ARRIVE Essential - Experimental animals

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​​DISCLAIMER: Information on this and related pages is based on or copied directly from the ARRIVE guidelines 2019 (please see the original guidelines for more information, references and examples that are not included on these pages):

ARRIVE Essential 10 - Item 8 - Experimental animals

8a. Provide details of the animals used, including species, strain and substrain, sex, age or developmental stage, and weight.

The species, strain, substrain, sex, weight, and age of animals are critical factors that can influence most experimental results. Reporting the characteristics of all animals used is equivalent to standardised human patient demographic data; these data support both the internal and external validity of the study results. It enables other researchers to repeat the experiment and generalise the findings. It also enables readers to assess whether the animal characteristics chosen for the experiment are relevant to the research objectives.

Report age and weight for each group, include summary statistics (e.g. mean and standard deviation) and, if possible, baseline values for individual animals (e.g. as supplementary information or a link to a publicly accessible data repository). For most species, precise reporting of age is more informative than a description of the developmental status (e.g. a mouse referred to as an adult can vary in age from six to 20 weeks). In some cases, however, reporting the developmental stage is more informative than chronological age, for example in juvenile Xenopus, where rate of development can be manipulated by incubation temperature.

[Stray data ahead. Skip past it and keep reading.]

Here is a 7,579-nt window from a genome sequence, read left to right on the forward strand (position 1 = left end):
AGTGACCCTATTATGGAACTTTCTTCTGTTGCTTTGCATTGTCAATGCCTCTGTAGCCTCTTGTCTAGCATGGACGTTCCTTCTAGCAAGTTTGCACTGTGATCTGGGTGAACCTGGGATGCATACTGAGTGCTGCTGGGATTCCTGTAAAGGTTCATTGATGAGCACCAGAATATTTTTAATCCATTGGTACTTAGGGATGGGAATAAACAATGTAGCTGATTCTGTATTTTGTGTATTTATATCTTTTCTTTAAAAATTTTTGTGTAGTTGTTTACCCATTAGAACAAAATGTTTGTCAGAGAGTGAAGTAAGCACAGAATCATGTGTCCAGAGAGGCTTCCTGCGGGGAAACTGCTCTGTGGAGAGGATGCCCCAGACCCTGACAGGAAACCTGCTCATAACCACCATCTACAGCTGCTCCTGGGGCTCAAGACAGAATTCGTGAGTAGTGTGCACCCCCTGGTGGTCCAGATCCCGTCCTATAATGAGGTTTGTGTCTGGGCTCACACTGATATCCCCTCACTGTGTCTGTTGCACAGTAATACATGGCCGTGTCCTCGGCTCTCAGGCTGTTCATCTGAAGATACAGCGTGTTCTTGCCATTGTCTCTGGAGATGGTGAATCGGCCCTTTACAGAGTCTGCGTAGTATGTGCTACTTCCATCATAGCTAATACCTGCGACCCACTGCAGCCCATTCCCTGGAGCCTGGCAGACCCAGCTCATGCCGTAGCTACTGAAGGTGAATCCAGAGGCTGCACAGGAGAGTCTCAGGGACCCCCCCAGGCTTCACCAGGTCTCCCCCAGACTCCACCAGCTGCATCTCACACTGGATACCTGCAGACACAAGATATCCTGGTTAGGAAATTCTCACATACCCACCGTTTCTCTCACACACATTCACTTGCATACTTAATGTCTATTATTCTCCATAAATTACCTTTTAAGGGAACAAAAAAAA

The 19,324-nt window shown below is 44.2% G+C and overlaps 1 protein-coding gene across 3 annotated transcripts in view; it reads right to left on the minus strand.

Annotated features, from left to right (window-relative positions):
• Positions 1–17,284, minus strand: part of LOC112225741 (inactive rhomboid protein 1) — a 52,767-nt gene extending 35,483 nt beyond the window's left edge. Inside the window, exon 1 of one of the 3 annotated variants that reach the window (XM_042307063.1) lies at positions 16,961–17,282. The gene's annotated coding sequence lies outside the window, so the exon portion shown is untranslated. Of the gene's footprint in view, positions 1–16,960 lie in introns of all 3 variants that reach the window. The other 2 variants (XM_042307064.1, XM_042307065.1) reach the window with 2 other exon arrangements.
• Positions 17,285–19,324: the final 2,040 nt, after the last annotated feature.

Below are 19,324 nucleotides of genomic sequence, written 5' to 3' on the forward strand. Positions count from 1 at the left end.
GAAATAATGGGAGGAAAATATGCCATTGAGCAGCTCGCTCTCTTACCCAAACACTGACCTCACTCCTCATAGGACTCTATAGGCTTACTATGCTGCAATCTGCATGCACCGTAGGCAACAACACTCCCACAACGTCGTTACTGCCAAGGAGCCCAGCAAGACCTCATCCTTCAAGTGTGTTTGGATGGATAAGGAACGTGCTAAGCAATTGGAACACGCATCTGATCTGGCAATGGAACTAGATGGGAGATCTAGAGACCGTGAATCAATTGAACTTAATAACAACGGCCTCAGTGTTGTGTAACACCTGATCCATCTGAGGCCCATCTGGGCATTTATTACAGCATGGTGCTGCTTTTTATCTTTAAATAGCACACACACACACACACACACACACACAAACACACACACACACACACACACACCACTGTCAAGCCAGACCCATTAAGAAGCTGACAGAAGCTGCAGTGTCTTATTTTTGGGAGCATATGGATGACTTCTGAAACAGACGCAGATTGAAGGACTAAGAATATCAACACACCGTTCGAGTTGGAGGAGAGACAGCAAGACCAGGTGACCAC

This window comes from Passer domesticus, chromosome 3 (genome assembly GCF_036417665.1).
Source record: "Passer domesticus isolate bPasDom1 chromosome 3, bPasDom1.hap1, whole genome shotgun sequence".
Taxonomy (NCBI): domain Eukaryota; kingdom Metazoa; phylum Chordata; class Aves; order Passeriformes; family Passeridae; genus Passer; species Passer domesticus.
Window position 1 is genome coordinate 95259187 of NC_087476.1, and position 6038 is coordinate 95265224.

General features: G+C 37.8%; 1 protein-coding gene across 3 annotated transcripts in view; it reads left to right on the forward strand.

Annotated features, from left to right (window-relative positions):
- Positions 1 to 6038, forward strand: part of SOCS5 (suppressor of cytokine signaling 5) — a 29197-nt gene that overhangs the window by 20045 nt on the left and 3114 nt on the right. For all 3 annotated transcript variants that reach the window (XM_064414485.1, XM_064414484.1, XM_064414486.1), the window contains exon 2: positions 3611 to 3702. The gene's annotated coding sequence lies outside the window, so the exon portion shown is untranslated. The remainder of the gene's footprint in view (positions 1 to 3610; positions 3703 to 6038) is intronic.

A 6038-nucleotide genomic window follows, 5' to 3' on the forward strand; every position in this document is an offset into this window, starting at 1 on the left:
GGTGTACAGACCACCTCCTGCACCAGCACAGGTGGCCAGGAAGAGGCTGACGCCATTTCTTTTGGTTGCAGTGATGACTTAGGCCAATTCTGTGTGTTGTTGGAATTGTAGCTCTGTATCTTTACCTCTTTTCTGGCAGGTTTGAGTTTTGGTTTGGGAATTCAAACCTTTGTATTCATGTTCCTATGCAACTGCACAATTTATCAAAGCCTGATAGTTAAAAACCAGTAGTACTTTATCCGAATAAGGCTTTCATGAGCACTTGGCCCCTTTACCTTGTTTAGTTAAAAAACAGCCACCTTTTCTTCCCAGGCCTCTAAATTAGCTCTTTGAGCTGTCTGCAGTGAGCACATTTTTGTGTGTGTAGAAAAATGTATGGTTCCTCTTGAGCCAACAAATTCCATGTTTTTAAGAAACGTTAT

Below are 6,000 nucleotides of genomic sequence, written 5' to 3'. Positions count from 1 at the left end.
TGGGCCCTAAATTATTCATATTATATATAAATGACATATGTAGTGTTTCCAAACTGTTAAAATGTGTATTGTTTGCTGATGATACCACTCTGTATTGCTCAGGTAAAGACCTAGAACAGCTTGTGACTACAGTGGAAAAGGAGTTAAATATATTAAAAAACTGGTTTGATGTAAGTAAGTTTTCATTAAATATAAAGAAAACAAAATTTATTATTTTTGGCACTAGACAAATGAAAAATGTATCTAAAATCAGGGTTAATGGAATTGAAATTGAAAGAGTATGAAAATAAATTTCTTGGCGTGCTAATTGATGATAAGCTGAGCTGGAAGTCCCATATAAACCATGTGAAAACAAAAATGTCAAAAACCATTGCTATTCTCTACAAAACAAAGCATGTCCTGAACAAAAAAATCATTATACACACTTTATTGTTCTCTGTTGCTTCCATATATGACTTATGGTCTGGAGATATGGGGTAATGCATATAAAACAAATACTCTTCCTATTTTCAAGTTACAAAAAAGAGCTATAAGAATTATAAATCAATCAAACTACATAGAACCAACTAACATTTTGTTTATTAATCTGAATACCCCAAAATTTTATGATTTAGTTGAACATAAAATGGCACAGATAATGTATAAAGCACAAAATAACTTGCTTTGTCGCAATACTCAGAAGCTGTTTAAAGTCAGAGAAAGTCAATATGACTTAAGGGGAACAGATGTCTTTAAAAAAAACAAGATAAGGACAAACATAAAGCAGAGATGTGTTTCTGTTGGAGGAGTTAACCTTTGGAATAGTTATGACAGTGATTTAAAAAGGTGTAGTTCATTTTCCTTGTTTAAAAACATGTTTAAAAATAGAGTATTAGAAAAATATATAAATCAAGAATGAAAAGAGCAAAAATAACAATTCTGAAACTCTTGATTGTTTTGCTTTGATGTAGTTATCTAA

8b. Provide further relevant information on the provenance of animals, health/immune status, genetic modification status, genotype, and any previous procedures.

The animals’ provenance, their health or immune status and their history of previous testing or procedures, can influence their physiology and behaviour as well as their response to treatments, and thus impact on study outcomes. For example, animals of the same strain, but from different sources, or animals obtained from the same source but at different times, may be genetically different. The immune or microbiological status of the animals can also influence welfare, experimental variability and scientific outcomes.

Report the health status of animals in the study, and any previous procedures the animals have undergone. For genetically modified animals, describe the genetic modification status (e.g. knockout, overexpression), genotype (e.g. homozygous, heterozygous), manipulated gene(s), genetic methods and technologies used to generate the animals, how the genetic modification was confirmed, and details of animals used as controls (e.g. littermate controls).

Reporting the correct nomenclature is crucial to understanding the data and ensuring that the research is discoverable and replicable. Useful resources for reporting nomenclature for different species include:

  • ​Mice - International Committee on Standardized Genetic Nomenclature[1]
  • Rats - Rat Genome and Nomenclature Committee[2]
  • Zebrafish - Zebrafish Information Network[3]
  • Xenopus - Xenbase[4]
  • Drosophila – FlyBase[5]

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